So, what makes your school different?

It's a question we regularly get asked at this time of year. Legitimately asked, as parents of Year 6 students seek to support their sons and daughters in making the decision about where to go to secondary school in the window that exists between Open Evenings and a choice on a form that needs to be in at end of October.


And it's at one and same time both the easiest and most difficult question for a headteacher to answer!


It's easy because as, a Headteacher, you have nothing if you don't have passion for your school and what it stands for! But that's also the difficulty. How you objectively articulate the vibrancy, complexity and spirit of a constantly evolving community; the inspiration, joy and laughter of learning? The 'feel'.


And it's also difficult because you can only talk about what you know and understand about your school; never make a comparison with others.


In terms of an external evaluation, I think I do agree with Ofsted when they said about us that:


A values-centred ambition for students inspired by the headteacher and the governing body drives the school .


I genuinely do believe that in their behaviour, their attitudes and approach to learning our young people really  do 'live the values' we aspire to: Excellence, Courage, Determination, Inspiration, Friendship, Respect and Equality.


But I was also grateful for the perspective offered last week by one of the leaders that I have most admired across what is now nearly two decades of headship.

Sue Campbell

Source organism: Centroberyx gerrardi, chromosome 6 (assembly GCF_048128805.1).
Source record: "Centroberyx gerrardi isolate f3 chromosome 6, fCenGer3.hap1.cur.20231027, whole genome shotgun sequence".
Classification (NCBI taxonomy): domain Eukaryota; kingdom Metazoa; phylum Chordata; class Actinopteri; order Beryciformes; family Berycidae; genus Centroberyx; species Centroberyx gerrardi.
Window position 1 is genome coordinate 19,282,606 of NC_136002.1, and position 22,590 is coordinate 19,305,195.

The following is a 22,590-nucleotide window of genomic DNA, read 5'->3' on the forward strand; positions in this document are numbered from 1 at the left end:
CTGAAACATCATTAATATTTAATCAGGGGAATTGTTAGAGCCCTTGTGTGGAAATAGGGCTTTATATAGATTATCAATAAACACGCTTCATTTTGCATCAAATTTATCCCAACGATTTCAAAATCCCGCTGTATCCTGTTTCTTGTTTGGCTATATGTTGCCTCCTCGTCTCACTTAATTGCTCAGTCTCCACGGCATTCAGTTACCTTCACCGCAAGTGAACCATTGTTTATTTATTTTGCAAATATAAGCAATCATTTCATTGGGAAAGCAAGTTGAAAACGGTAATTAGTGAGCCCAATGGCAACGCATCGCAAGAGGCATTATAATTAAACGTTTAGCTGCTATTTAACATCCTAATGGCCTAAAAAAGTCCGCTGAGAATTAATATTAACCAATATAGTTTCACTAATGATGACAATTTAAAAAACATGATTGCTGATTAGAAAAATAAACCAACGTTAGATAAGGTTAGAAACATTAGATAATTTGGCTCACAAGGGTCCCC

Baroness Sue Campbell, founder and Chief Executive of the Youth Sport Trust, is about to 'retire'. And she's giving a series of speeches reflecting on her own leadership journey over the years.


In the speech I was privileged to listen to she talked about how in her experience truly great organisations find a synergy between their business purpose and their moral purpose. It really resonated.


Business purpose is outcome driven. That's fine. Businesses want results. So do schools. They want young people to make brilliant progress and achieve fantastic grades at the end. Of course they do. But, as Sue pointed pointed out, you tend to find your deeper, moral purpose when you reflect on why you first wanted to do something; why you went into it.


Ask teachers, and few will say that they went into teaching to work in an exam factory. They will talk instead talk about wanting to help young people reach their potential, to excite, inspire and to motivate them and to support them with opportunities to grow into happy and well-rounded young adults who care about others and the things in life which really matter. That's what as a parent you want to do for your children as they grow up too, isn't it? Achievement in a wider - and the widest - context.


And I think that is probably where we find ourselves at Park House at the moment. We're hitting the sweet spot in combining our business and moral purpose.


Outcomes are fantastic. Best GCSE results ever. Accolades from Ministers about being amongst the very best state schools in the county for both progress over time and eliminating gaps between the attainment of different groups of students...


Nick Gibb  Letter
David Laws


But they are probably only fantastic because at the same time we are totally committed to nurturing young people who are morally secure, kind, responsible,  articulate and confident, without being arrogant.


Two examples to conclude. Both from last week.


A thousand young people spent a day walking together, having conversations, with their teachers. A healthy community, in every sense...



All of Year 7 spent a morning immersed in Chinese culture, their positive, engaged and enthusiastic response resulting in a invitation to become one of this country's 'Confucius Classrooms', receiving university-partnership funded Mandarin enrichment  lessons...



Maybe I'm getting closer to a decent answer?